The Rev. Fr. Daniel Donovan writes that
Predestination teaches that God has pre-ordained those who will be saved and those who will be condemned and the individual cannot alter his/her fate. Needless to say, Catholic teaching has always condemned any form of predestination as heresy.
Fr. Donovan's understanding of conscience also leaves much to be desired. For the process of decisions of conscience he gives a convoluted and verbose eight-stage sequence, when the process is really quite simple. Judgements of conscience are acts of the intellect, so the process is the simple three-stage one by which the minor premise is referred to a major premise, from which is inferred the conclusion. In the case of moral reasoning, the major premise gives some law commanding, forbidding, or permitting certain acts, the minor premise is the fact of whether the act under consideration is one of those acts, and the conclusion is the judgement of whether the act under consideration is therefore commanded, forbidden, or permitted.
There are other problems with Fr. Donovan's article but I don't have time to go into them all here.
More from Mr. Coyne on "Home Masses"
At the Catholica forum:
I don't know if you'd call it a "house church" but we've been thinking of running an ad up here in the Blue Mountains for a while to see if we might find a few like-minded people to get together occasionally for a simple meal, a bit of prayer and reflection, and basically just seeing if we can form some sort of community to explore this further. I do know of a few established small groups around Australia that follow and pass around amongst themselves some of the commentaries from Catholica. I pick up a sense that there is a hunger for "small communities" (as opposed to the "big communities" of a parish). I have really fond memories of the Home Masses and many inter-Church get togethers I was involved with when I was active in the Hawthorn parish in Victoria in the 1970s.
Ultimately I think I am searching for "truth". I'm not searching for "authority figures" who provide me with some kind of emotional comfort. I sincerely want to know what the truth is — about the meaning of my life, what is the end objective of my life, is Jesus the one 'with all the answers', on what 'authority' we can have confidence in his answers.
There are things in that which I can agree with and other things I disagree with or I am sceptical about. For example I am not sure that Jesus founded Christianity, or was intending to found "a church", or "the church" which subsequently came to bear his name. From your own commentaries on Catholica I am more of the view today that Christianity as it came to be known was founded more by Paul and Peter and their disciples and, importantly, the "tension" between the contrasting perspectives put forward by Paul and Peter and their disciples. Certainly they and their disciples each drew their inspiration from Jesus but as you yourself have pointed out despite the common source for the inspiration they came up with ways of understanding, and implementing, the Jesus' message that were at times in complete opposition or at least deep contrast.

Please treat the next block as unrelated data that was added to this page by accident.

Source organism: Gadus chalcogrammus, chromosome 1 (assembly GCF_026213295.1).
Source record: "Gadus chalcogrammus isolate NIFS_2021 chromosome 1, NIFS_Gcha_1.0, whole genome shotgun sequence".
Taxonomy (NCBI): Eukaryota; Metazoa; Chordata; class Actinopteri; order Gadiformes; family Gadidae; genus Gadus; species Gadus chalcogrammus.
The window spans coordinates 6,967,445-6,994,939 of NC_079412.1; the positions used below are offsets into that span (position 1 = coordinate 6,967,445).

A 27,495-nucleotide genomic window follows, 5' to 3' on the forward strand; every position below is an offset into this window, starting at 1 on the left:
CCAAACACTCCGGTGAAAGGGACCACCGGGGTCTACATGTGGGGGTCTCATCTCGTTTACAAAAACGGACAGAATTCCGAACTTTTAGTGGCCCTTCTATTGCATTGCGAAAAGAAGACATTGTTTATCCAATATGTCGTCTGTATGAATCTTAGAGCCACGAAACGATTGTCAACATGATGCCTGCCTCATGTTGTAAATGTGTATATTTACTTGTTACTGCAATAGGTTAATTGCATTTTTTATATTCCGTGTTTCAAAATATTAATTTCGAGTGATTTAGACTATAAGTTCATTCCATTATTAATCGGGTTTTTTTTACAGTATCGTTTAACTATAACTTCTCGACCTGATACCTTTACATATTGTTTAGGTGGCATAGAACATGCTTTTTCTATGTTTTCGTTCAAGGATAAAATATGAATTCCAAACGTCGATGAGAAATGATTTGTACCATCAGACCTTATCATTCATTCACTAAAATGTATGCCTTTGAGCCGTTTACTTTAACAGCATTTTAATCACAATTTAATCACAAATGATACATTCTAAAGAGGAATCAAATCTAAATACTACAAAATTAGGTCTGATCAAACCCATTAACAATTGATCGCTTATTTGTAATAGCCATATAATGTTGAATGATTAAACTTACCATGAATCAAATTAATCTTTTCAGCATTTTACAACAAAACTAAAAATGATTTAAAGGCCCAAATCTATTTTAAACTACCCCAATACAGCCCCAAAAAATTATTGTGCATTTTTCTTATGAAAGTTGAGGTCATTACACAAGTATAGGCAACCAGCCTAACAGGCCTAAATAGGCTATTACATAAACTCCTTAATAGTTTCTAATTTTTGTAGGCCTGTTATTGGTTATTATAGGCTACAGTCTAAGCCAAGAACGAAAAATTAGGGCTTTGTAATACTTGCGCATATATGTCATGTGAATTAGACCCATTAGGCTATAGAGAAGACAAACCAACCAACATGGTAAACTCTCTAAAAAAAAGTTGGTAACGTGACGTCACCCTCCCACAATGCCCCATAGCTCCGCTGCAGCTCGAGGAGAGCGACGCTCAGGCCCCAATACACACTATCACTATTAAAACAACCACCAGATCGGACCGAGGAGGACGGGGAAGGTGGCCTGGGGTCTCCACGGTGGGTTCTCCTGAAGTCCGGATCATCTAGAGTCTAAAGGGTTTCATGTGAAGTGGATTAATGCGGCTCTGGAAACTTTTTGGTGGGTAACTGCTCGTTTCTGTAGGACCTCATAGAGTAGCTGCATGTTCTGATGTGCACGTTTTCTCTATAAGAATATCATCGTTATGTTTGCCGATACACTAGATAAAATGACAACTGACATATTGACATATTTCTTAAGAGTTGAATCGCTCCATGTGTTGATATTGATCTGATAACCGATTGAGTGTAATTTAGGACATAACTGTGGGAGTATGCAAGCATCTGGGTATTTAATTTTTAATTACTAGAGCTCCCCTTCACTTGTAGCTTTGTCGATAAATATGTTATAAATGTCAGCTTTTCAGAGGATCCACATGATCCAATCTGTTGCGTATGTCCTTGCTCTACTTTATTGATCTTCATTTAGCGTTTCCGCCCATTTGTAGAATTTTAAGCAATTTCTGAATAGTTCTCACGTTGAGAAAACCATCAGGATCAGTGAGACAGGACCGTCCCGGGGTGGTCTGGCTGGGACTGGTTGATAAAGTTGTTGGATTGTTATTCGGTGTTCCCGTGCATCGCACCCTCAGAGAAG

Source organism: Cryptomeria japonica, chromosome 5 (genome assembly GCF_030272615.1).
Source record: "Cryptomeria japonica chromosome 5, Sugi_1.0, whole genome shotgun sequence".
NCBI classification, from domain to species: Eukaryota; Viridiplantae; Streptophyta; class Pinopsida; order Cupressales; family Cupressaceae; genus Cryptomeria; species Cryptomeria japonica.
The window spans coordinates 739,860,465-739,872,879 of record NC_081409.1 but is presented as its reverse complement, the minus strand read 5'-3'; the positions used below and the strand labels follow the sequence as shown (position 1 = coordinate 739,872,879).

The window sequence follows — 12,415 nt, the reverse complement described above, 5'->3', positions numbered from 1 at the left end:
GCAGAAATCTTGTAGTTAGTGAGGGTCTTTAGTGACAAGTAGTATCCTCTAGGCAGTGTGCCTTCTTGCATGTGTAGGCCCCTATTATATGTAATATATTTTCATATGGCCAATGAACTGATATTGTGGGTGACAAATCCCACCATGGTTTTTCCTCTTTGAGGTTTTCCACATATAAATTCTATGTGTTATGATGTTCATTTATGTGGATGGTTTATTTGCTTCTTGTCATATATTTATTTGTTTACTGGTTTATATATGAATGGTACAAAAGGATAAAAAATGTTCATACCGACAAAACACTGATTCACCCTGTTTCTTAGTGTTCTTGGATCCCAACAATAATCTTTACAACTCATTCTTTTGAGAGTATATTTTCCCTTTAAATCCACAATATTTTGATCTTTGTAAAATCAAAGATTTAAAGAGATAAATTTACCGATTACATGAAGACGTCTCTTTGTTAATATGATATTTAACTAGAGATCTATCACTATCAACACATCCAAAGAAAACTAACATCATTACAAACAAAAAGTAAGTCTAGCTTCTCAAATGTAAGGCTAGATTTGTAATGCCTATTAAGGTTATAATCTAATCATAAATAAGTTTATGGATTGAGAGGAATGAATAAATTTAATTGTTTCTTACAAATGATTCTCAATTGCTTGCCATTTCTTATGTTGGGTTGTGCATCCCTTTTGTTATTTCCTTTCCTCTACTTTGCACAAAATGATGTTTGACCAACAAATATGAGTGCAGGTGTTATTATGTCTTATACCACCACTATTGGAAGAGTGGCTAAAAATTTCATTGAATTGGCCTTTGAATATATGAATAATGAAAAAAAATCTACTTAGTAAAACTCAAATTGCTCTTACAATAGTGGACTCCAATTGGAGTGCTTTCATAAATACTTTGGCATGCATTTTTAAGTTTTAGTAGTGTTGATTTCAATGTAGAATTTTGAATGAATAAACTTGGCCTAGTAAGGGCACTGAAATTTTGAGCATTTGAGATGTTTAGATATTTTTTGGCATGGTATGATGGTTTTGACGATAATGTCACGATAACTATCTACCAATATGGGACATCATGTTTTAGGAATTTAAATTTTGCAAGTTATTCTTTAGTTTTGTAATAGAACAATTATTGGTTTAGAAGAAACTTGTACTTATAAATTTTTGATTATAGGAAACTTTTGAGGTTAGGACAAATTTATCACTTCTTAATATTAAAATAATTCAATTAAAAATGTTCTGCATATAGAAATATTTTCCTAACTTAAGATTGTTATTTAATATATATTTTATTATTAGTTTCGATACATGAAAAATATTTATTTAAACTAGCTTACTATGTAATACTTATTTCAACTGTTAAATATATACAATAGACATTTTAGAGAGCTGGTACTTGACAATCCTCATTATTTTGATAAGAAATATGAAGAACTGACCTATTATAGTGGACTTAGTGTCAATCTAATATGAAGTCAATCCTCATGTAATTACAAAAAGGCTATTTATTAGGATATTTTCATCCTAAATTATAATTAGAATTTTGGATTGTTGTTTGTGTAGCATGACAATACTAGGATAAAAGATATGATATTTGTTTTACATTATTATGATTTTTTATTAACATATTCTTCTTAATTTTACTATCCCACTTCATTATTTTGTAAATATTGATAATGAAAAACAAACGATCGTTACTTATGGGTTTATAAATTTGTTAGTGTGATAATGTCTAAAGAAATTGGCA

I am particularly interested in seeing what Vynette has to say from her explorations of what view Jesus had of himself concerning his divinity. My own view is that Jesus had no concept of "the Trinity" as that concept was subsequently developed or in the way many Christians think of that concept today. I don't believe though that that invalidates either Jesus or the concept of a Trinitarian God. Jesus certainly "planted the seeds" for the subsequent Trinitarian picture of the Godhead that emerged with his differentiations between himself and "my Father in heaven" and the spirit that would remain after he had gone. Was his view though as "theologically elaborate" as what was subsequently developed by the later Church Fathers?
As I argued in another post my sense is that the Jesus we are invited to worship and follow is something much greater than the mere historical figure.
It may be conceded that the Christ whom history presents, is far inferior to the Christ who is the object of faith.
http://www.catholicweekly.com.au/article.php?classID=3&subclassID=75&articleID=7228&class=Features&subclass=Bite-size Vatican II
The Rev. Anthony Gooley, a deacon in The Archdiocese of Brisbane, writes that
“The Church has always venerated the divine Scriptures just as she venerates the body of the Lord, since, especially in the sacred liturgy, she unceasingly receives and offers to the faithful the bread of life from the table both of God’s word and of Christ’s body” (Dei Verbum 21).
This is such a profound image of the two tables yet the truth of it has been obscured historically by the use of Latin and the narrower selection of texts used in the pre-Vatican II liturgy.
The faithful did not receive enough from the table of the word.
To what extent are ordinary Catholics familiar with the Scriptures and use them for daily prayer?
Are Catholics immersed in the Scriptures and more able to meditate on them and read them with confidence?
Is there a repertoire of Biblical texts which Catholics know by heart as they know familiar traditional prayers or the responses at Mass?
And Mr. Gooley uses an odd comparison at one point:
We can find in Scripture proclaimed in liturgy food for our spiritual nourishment just as we receive food from the Eucharist to transform us into the Body of Christ.
"The APA's Biased Paper on Same-Sex Attraction and Therapy"
"The Sybil" on the situation in The Diocese of Wollongong